artsNantucket – Summer 2016

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Judith Brust transforms found objects into magnificent monoprints, one-of-a-kind colorful abstract pieces that suggest plant life, windows, planets and life cycles. With her background in classical illustration and in building sculptures using found objects, she approaches her artworks meditatively and spiritually. Regarding the spiritual aspects of her work, she refers to the writings of Carl Jung and Joseph Campbell; while artists Mark Rothko, Paul Klee and Louise Bourgeois inspire her shapes, forms and choice of color.

To view Brust’s large, colorful monoprints is to observe art pieces with organic, biomorphic and circular forms. Within each art piece, there is a complex creative procedure related to her earlier work of making sculptures. She first builds up the designs of her prints on her press using elements and found objects including ink, acrylic paint, rope, cardboard, rice paper and fabric. She then places a large piece of paper over the ink, paint and objects and rolls the press over them. The result is a large mixed media artwork on paper with a textural three-dimensional quality within two dimensions; and with each artwork, she draws the viewer into her artistic/spiritual world.

The 74-year-old artist looks back at her life with its consistent theme of merging art with elements from nature. Inspired by her personal studies, observations of the world, extensive travels and fertile imagination, she has evolved from figurative to abstract work. Brust, who began illustrating as a young child, was proficient enough as a teenager to draw portraits of the neighborhood kids. Her marriage to Bob Brust and her bearing of three children—today ages 50, 48 and 40 — enabled her to stay home, combining domestic responsibilities with artistic endeavors. She took studio art classes, “wherever I could” in nearby colleges and museums. As her children grew, she accompanied her husband on his business travels all over the world, while continuing to paint with watercolors in a figurative style and to create sculptures. At age 50, Brust reinvented herself, enrolling at SUNY, Albany to receive her masters in fine art. She was admitted to the program for her sculptures but soon became enamored with monoprints. And as she experimented with the school’s large printing press, she segued in style to abstraction, which she considers to be “freer and more creative.” She explains, “I had two mentors at SUNY, Ed Mayer, the head of sculpture, and Roberta Bernstein, the head of the art department. They took an older student seriously at a time when others might not have.” Another turning point was meeting Dale Bradley in 1995 at the Contemporary Art Center, North Adams MA. “He is an inventor and a fine artist who built both of my presses,” she explains.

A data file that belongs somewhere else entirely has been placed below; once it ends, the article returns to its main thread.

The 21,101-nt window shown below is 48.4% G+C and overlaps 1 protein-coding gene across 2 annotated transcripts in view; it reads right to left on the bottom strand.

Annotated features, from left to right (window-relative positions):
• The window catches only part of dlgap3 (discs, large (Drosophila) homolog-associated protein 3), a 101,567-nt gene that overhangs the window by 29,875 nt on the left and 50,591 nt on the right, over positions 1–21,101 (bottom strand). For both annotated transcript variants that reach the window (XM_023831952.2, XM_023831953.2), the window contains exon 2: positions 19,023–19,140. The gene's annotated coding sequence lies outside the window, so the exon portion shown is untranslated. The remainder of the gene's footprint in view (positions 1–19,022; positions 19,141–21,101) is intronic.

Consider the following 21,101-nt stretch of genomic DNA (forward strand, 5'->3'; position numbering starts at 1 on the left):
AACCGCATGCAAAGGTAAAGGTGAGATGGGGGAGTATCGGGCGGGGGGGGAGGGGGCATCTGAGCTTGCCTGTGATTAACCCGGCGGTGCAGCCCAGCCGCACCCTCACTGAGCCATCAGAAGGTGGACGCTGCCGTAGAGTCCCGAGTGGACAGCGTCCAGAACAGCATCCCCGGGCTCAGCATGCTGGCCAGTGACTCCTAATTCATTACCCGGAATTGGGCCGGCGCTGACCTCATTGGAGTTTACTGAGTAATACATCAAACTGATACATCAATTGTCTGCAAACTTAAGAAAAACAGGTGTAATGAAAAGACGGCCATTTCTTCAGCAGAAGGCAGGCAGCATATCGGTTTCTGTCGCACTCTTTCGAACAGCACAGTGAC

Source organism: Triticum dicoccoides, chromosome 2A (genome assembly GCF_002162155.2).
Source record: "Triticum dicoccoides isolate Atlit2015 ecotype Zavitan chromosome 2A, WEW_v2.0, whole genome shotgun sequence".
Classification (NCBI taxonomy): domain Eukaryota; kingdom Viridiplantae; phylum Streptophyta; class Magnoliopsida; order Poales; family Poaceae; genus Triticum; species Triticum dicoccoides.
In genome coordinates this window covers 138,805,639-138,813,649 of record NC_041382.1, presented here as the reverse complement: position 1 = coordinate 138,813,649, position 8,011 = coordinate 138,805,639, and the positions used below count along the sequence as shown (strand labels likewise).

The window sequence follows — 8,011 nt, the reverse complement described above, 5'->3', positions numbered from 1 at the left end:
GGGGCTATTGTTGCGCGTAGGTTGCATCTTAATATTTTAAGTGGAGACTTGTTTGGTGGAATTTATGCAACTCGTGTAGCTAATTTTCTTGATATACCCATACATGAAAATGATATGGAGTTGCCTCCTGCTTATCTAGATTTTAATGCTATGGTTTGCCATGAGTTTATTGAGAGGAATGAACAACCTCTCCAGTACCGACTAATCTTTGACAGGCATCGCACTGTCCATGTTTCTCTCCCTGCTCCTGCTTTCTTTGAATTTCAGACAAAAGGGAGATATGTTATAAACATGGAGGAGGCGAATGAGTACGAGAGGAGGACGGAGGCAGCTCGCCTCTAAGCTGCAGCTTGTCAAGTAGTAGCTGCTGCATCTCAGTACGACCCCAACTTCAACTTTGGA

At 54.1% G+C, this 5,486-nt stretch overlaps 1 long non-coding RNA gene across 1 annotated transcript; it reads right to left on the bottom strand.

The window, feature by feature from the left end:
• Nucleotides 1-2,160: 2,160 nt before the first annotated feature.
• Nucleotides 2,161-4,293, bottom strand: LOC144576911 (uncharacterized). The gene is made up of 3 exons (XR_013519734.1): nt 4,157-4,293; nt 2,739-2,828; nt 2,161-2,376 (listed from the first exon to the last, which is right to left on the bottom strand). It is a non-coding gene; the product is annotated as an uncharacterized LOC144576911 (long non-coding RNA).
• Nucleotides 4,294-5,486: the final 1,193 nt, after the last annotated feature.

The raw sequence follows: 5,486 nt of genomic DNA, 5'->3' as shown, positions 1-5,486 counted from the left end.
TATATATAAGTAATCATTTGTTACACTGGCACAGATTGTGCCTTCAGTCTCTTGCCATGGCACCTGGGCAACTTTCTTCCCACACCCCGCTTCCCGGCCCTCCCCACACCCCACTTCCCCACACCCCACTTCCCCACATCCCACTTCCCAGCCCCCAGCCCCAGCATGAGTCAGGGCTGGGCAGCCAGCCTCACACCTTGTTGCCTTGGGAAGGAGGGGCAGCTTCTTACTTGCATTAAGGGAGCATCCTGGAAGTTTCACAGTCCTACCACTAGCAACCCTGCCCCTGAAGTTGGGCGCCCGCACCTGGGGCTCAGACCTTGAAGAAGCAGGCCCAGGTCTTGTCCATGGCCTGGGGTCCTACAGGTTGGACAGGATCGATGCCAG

The last 20 years of Brust’s life and career have been her most productive. She is still going strong with her monoprints, including her “Life Cycle,” “Passage,” “Nantucket,” and “Imperial Blue,” series, the latter inspired by travels in Asia. Her “Mind’s Eye Series” with its orb type shapes evoke her search “for the meaning of me being here.” While Judith Brust and her husband now divide their time between Nantucket and Captiva Island, Florida, she regards her time on this planet as a celebration of life.

Liz Goldner

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